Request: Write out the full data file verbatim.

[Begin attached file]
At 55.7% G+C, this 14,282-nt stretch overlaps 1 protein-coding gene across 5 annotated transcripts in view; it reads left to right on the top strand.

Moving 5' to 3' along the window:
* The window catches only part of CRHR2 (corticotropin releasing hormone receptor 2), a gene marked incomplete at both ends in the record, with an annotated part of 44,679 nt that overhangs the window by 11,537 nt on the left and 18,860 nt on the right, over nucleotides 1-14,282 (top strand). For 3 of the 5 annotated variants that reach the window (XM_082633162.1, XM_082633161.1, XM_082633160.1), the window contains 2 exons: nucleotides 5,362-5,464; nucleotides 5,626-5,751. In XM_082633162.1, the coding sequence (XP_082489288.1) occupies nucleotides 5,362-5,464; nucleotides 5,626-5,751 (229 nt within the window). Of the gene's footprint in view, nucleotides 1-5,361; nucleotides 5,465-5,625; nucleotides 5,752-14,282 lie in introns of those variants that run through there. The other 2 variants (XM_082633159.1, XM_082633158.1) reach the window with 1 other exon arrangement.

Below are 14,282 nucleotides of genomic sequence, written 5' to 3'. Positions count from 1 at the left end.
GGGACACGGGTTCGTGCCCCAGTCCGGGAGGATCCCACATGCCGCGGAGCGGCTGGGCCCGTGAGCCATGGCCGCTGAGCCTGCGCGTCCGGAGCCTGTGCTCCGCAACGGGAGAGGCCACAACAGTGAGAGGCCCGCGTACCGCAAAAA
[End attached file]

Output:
At 55.7% G+C, this 14,282-nt stretch overlaps 1 protein-coding gene across 5 annotated transcripts in view; it reads left to right on the top strand.

Moving 5' to 3' along the window:
* The window catches only part of CRHR2 (corticotropin releasing hormone receptor 2), a gene marked incomplete at both ends in the record, with an annotated part of 44,679 nt that overhangs the window by 11,537 nt on the left and 18,860 nt on the right, over nucleotides 1-14,282 (top strand). For 3 of the 5 annotated variants that reach the window (XM_082633162.1, XM_082633161.1, XM_082633160.1), the window contains 2 exons: nucleotides 5,362-5,464; nucleotides 5,626-5,751. In XM_082633162.1, the coding sequence (XP_082489288.1) occupies nucleotides 5,362-5,464; nucleotides 5,626-5,751 (229 nt within the window). Of the gene's footprint in view, nucleotides 1-5,361; nucleotides 5,465-5,625; nucleotides 5,752-14,282 lie in introns of those variants that run through there. The other 2 variants (XM_082633159.1, XM_082633158.1) reach the window with 1 other exon arrangement.

Below are 14,282 nucleotides of genomic sequence, written 5' to 3'. Positions count from 1 at the left end.
GGGACACGGGTTCGTGCCCCAGTCCGGGAGGATCCCACATGCCGCGGAGCGGCTGGGCCCGTGAGCCATGGCCGCTGAGCCTGCGCGTCCGGAGCCTGTGCTCCGCAACGGGAGAGGCCACAACAGTGAGAGGCCCGCGTACCGCAAAAA